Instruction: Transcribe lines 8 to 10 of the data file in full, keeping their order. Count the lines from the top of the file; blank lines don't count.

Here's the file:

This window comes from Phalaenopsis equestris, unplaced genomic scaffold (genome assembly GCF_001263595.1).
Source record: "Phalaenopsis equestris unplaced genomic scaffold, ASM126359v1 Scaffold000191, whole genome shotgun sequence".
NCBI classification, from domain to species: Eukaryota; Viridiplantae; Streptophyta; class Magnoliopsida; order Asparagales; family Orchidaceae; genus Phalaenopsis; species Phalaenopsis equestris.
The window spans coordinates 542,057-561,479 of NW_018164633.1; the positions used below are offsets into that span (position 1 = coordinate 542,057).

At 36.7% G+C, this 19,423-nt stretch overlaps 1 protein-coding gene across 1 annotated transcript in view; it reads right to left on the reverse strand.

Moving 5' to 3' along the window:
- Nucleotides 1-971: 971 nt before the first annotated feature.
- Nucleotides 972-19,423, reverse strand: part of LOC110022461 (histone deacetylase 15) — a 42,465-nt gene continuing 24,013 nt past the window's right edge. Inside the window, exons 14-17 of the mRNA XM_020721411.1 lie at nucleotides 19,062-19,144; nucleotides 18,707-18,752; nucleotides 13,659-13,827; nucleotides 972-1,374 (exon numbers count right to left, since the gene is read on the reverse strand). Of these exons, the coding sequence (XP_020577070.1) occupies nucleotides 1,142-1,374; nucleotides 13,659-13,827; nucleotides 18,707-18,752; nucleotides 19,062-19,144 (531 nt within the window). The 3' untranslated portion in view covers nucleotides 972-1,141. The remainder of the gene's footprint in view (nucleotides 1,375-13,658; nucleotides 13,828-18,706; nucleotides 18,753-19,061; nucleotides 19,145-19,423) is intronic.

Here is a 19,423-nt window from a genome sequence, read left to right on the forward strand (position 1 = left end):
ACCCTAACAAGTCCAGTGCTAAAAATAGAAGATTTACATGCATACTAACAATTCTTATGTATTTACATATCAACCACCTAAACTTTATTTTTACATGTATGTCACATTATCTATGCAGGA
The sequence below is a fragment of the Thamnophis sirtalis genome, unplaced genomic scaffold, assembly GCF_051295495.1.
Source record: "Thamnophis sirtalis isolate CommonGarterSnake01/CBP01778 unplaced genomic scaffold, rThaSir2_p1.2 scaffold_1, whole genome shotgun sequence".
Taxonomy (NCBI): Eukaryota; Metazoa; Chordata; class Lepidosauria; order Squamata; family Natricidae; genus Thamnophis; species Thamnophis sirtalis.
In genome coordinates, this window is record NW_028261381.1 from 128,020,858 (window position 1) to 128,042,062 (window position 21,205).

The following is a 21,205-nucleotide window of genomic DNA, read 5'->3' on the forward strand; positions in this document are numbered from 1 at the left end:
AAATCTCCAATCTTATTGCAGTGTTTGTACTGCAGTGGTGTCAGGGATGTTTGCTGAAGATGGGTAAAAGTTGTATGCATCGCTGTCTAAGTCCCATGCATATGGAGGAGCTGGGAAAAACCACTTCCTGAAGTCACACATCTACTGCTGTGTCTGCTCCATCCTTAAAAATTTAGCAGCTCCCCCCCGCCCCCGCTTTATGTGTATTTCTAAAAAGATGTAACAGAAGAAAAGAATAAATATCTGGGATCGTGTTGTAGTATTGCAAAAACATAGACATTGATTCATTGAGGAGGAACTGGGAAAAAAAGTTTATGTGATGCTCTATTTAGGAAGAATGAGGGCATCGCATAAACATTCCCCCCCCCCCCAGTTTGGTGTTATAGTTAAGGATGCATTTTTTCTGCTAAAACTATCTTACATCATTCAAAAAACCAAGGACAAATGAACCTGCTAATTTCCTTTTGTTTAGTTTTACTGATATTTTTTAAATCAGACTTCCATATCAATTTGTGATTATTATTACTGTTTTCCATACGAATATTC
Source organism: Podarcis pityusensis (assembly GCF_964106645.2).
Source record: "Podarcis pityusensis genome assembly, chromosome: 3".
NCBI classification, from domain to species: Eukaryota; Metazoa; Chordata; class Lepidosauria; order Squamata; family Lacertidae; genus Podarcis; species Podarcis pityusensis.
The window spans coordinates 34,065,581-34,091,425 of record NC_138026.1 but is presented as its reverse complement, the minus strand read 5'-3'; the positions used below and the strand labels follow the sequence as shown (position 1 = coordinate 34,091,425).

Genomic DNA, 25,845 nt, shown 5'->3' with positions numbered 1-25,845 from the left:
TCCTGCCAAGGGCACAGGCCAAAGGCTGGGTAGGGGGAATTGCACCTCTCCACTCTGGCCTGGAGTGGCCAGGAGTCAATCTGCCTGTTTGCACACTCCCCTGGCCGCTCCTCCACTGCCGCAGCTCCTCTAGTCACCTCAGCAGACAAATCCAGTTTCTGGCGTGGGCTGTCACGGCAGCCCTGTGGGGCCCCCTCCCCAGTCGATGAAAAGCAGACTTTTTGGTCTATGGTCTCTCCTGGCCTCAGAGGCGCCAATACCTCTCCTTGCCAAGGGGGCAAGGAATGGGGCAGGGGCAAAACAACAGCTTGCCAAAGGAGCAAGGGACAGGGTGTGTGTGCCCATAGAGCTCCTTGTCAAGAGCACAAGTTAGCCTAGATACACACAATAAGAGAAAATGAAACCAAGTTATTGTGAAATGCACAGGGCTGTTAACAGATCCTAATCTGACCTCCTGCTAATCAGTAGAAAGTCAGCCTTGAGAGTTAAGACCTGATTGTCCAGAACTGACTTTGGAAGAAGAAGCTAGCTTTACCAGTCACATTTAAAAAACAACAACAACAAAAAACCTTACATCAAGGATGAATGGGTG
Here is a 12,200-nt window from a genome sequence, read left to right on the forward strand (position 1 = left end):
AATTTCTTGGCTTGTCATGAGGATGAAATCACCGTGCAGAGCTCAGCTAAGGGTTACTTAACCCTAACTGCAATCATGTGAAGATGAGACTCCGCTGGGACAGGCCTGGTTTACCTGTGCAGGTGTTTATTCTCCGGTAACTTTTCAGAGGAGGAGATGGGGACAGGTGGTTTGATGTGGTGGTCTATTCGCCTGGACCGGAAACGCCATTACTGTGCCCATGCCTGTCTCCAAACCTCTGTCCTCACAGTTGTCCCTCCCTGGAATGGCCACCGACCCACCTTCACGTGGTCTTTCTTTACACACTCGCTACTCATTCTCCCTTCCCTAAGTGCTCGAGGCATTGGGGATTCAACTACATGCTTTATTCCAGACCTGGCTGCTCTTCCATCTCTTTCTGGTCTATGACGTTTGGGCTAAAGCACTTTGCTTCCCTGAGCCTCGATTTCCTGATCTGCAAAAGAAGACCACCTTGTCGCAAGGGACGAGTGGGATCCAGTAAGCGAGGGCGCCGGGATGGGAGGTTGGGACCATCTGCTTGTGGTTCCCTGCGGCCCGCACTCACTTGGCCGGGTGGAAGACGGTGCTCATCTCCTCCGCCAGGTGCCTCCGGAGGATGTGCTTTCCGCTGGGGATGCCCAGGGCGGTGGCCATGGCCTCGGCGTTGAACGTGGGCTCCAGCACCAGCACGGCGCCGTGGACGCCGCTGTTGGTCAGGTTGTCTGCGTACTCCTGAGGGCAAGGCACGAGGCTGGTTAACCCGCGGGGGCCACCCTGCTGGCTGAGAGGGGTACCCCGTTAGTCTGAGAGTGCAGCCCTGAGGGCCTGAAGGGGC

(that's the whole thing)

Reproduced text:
- Nucleotides 972-19,423, reverse strand: part of LOC110022461 (histone deacetylase 15) — a 42,465-nt gene continuing 24,013 nt past the window's right edge. Inside the window, exons 14-17 of the mRNA XM_020721411.1 lie at nucleotides 19,062-19,144; nucleotides 18,707-18,752; nucleotides 13,659-13,827; nucleotides 972-1,374 (exon numbers count right to left, since the gene is read on the reverse strand). Of these exons, the coding sequence (XP_020577070.1) occupies nucleotides 1,142-1,374; nucleotides 13,659-13,827; nucleotides 18,707-18,752; nucleotides 19,062-19,144 (531 nt within the window). The 3' untranslated portion in view covers nucleotides 972-1,141. The remainder of the gene's footprint in view (nucleotides 1,375-13,658; nucleotides 13,828-18,706; nucleotides 18,753-19,061; nucleotides 19,145-19,423) is intronic.

Here is a 19,423-nt window from a genome sequence, read left to right on the forward strand (position 1 = left end):
ACCCTAACAAGTCCAGTGCTAAAAATAGAAGATTTACATGCATACTAACAATTCTTATGTATTTACATATCAACCACCTAAACTTTATTTTTACATGTATGTCACATTATCTATGCAGGA